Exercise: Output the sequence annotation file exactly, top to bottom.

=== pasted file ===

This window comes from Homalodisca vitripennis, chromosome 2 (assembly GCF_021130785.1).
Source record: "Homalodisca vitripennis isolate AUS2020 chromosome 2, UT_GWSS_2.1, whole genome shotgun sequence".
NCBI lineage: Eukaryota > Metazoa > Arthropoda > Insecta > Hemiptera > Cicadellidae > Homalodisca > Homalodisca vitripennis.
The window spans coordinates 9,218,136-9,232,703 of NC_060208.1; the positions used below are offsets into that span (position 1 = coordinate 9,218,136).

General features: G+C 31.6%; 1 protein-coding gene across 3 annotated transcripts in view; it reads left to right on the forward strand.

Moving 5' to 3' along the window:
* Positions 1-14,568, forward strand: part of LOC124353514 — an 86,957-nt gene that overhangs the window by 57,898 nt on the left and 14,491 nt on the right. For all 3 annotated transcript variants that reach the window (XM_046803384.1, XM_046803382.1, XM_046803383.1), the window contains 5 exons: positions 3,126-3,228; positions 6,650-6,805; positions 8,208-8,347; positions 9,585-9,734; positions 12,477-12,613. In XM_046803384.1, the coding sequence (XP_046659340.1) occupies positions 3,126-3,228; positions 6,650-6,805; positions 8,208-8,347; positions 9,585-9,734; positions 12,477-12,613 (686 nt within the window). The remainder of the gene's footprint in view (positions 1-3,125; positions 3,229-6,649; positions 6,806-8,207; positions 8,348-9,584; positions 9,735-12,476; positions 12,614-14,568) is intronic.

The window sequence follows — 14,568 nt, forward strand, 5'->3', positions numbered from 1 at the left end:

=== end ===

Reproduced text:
This window comes from Homalodisca vitripennis, chromosome 2 (assembly GCF_021130785.1).
Source record: "Homalodisca vitripennis isolate AUS2020 chromosome 2, UT_GWSS_2.1, whole genome shotgun sequence".
NCBI lineage: Eukaryota > Metazoa > Arthropoda > Insecta > Hemiptera > Cicadellidae > Homalodisca > Homalodisca vitripennis.
The window spans coordinates 9,218,136-9,232,703 of NC_060208.1; the positions used below are offsets into that span (position 1 = coordinate 9,218,136).

General features: G+C 31.6%; 1 protein-coding gene across 3 annotated transcripts in view; it reads left to right on the forward strand.

Moving 5' to 3' along the window:
* Positions 1-14,568, forward strand: part of LOC124353514 — an 86,957-nt gene that overhangs the window by 57,898 nt on the left and 14,491 nt on the right. For all 3 annotated transcript variants that reach the window (XM_046803384.1, XM_046803382.1, XM_046803383.1), the window contains 5 exons: positions 3,126-3,228; positions 6,650-6,805; positions 8,208-8,347; positions 9,585-9,734; positions 12,477-12,613. In XM_046803384.1, the coding sequence (XP_046659340.1) occupies positions 3,126-3,228; positions 6,650-6,805; positions 8,208-8,347; positions 9,585-9,734; positions 12,477-12,613 (686 nt within the window). The remainder of the gene's footprint in view (positions 1-3,125; positions 3,229-6,649; positions 6,806-8,207; positions 8,348-9,584; positions 9,735-12,476; positions 12,614-14,568) is intronic.

The window sequence follows — 14,568 nt, forward strand, 5'->3', positions numbered from 1 at the left end: